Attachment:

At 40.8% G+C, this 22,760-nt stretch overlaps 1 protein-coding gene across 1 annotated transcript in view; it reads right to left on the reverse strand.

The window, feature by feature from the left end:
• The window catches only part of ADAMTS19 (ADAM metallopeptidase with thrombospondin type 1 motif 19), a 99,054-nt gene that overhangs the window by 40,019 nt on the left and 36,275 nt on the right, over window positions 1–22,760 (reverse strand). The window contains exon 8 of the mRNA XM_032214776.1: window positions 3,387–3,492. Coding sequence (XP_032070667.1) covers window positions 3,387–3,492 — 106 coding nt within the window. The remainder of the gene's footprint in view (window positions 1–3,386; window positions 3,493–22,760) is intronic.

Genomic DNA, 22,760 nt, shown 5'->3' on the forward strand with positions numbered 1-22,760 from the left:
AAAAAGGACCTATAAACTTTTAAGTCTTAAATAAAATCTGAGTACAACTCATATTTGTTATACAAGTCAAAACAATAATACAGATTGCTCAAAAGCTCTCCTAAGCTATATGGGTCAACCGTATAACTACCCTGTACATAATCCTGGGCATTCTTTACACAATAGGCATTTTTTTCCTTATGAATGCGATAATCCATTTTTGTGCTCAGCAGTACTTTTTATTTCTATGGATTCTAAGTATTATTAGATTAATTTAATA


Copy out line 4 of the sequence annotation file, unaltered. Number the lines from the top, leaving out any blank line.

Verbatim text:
Genomic DNA, 22,760 nt, shown 5'->3' on the forward strand with positions numbered 1-22,760 from the left: